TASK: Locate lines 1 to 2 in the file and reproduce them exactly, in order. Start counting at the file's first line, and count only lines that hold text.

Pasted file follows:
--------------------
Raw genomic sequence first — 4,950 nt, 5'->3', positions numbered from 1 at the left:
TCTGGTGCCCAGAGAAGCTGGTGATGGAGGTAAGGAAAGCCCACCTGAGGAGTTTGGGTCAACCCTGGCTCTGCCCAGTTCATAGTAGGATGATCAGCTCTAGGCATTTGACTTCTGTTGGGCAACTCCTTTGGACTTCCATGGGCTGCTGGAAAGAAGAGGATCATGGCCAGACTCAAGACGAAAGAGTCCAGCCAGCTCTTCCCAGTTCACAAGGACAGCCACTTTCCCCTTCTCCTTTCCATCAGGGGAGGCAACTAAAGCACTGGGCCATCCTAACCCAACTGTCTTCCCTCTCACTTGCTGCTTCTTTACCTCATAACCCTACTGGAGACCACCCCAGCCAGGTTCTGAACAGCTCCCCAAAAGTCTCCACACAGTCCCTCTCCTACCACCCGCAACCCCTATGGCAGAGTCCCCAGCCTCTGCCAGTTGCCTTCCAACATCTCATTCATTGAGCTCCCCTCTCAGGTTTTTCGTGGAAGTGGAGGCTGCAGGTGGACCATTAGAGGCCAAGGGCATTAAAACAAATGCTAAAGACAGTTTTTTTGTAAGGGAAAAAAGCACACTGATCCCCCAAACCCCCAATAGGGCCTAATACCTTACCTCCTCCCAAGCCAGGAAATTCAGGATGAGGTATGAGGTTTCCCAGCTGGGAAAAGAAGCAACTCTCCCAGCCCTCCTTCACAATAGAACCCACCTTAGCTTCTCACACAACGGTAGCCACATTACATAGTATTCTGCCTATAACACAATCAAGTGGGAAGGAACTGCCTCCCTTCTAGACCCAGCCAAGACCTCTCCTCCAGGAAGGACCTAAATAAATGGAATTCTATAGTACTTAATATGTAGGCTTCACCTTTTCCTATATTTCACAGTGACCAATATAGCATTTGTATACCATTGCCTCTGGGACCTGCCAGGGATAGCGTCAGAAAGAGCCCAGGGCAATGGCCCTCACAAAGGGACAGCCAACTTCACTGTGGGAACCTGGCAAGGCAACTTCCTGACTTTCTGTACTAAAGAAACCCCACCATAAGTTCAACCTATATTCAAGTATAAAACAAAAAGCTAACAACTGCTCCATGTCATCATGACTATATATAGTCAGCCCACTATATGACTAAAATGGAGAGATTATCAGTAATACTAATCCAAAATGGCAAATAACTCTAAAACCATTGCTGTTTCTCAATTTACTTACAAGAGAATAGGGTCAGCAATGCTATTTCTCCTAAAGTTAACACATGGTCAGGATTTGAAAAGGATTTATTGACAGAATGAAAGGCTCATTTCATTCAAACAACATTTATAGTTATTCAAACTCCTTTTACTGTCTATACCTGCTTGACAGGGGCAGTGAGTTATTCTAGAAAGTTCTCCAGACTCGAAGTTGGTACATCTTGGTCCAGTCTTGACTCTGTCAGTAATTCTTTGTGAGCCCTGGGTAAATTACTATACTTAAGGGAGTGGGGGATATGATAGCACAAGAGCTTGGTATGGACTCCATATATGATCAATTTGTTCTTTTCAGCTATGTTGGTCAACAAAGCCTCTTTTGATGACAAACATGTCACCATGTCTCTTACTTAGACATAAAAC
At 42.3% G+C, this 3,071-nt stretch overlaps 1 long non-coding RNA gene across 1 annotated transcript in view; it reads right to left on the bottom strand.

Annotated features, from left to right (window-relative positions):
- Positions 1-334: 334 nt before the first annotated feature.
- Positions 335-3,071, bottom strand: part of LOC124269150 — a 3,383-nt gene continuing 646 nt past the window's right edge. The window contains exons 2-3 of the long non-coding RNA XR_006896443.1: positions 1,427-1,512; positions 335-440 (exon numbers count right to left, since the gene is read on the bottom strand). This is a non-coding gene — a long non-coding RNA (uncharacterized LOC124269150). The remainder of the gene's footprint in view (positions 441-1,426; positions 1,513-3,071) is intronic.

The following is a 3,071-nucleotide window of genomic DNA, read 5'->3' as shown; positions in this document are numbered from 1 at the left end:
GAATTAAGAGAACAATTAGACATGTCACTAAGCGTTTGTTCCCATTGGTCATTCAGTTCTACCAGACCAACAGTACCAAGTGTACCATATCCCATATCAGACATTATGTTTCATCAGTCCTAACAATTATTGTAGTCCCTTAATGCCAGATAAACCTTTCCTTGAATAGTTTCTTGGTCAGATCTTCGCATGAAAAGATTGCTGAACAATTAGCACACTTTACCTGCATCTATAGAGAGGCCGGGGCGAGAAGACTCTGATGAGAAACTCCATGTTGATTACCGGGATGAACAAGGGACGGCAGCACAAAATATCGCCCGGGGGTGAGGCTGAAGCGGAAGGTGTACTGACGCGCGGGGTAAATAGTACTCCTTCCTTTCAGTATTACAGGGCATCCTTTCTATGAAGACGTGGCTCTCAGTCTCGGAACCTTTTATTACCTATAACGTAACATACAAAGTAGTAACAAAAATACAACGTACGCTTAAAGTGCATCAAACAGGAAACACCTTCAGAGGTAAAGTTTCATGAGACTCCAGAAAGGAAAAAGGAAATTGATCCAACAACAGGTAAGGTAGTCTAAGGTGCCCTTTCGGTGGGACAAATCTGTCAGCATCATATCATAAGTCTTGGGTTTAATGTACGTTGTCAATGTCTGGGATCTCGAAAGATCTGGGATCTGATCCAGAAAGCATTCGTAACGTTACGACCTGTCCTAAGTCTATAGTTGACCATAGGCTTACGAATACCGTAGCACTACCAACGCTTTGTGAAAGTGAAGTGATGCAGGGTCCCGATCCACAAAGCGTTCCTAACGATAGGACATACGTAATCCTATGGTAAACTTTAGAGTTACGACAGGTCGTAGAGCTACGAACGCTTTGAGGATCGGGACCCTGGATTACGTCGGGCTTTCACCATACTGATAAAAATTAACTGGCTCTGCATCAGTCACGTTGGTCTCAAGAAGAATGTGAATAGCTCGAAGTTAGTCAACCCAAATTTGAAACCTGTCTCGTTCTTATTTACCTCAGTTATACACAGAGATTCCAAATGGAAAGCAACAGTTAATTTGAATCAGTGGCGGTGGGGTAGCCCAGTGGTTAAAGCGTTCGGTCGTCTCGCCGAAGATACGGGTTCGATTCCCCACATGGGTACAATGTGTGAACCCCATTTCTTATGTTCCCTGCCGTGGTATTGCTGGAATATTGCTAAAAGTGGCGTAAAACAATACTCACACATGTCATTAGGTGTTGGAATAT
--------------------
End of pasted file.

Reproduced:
Raw genomic sequence first — 4,950 nt, 5'->3', positions numbered from 1 at the left:
TCTGGTGCCCAGAGAAGCTGGTGATGGAGGTAAGGAAAGCCCACCTGAGGAGTTTGGGTCAACCCTGGCTCTGCCCAGTTCATAGTAGGATGATCAGCTCTAGGCATTTGACTTCTGTTGGGCAACTCCTTTGGACTTCCATGGGCTGCTGGAAAGAAGAGGATCATGGCCAGACTCAAGACGAAAGAGTCCAGCCAGCTCTTCCCAGTTCACAAGGACAGCCACTTTCCCCTTCTCCTTTCCATCAGGGGAGGCAACTAAAGCACTGGGCCATCCTAACCCAACTGTCTTCCCTCTCACTTGCTGCTTCTTTACCTCATAACCCTACTGGAGACCACCCCAGCCAGGTTCTGAACAGCTCCCCAAAAGTCTCCACACAGTCCCTCTCCTACCACCCGCAACCCCTATGGCAGAGTCCCCAGCCTCTGCCAGTTGCCTTCCAACATCTCATTCATTGAGCTCCCCTCTCAGGTTTTTCGTGGAAGTGGAGGCTGCAGGTGGACCATTAGAGGCCAAGGGCATTAAAACAAATGCTAAAGACAGTTTTTTTGTAAGGGAAAAAAGCACACTGATCCCCCAAACCCCCAATAGGGCCTAATACCTTACCTCCTCCCAAGCCAGGAAATTCAGGATGAGGTATGAGGTTTCCCAGCTGGGAAAAGAAGCAACTCTCCCAGCCCTCCTTCACAATAGAACCCACCTTAGCTTCTCACACAACGGTAGCCACATTACATAGTATTCTGCCTATAACACAATCAAGTGGGAAGGAACTGCCTCCCTTCTAGACCCAGCCAAGACCTCTCCTCCAGGAAGGACCTAAATAAATGGAATTCTATAGTACTTAATATGTAGGCTTCACCTTTTCCTATATTTCACAGTGACCAATATAGCATTTGTATACCATTGCCTCTGGGACCTGCCAGGGATAGCGTCAGAAAGAGCCCAGGGCAATGGCCCTCACAAAGGGACAGCCAACTTCACTGTGGGAACCTGGCAAGGCAACTTCCTGACTTTCTGTACTAAAGAAACCCCACCATAAGTTCAACCTATATTCAAGTATAAAACAAAAAGCTAACAACTGCTCCATGTCATCATGACTATATATAGTCAGCCCACTATATGACTAAAATGGAGAGATTATCAGTAATACTAATCCAAAATGGCAAATAACTCTAAAACCATTGCTGTTTCTCAATTTACTTACAAGAGAATAGGGTCAGCAATGCTATTTCTCCTAAAGTTAACACATGGTCAGGATTTGAAAAGGATTTATTGACAGAATGAAAGGCTCATTTCATTCAAACAACATTTATAGTTATTCAAACTCCTTTTACTGTCTATACCTGCTTGACAGGGGCAGTGAGTTATTCTAGAAAGTTCTCCAGACTCGAAGTTGGTACATCTTGGTCCAGTCTTGACTCTGTCAGTAATTCTTTGTGAGCCCTGGGTAAATTACTATACTTAAGGGAGTGGGGGATATGATAGCACAAGAGCTTGGTATGGACTCCATATATGATCAATTTGTTCTTTTCAGCTATGTTGGTCAACAAAGCCTCTTTTGATGACAAACATGTCACCATGTCTCTTACTTAGACATAAAAC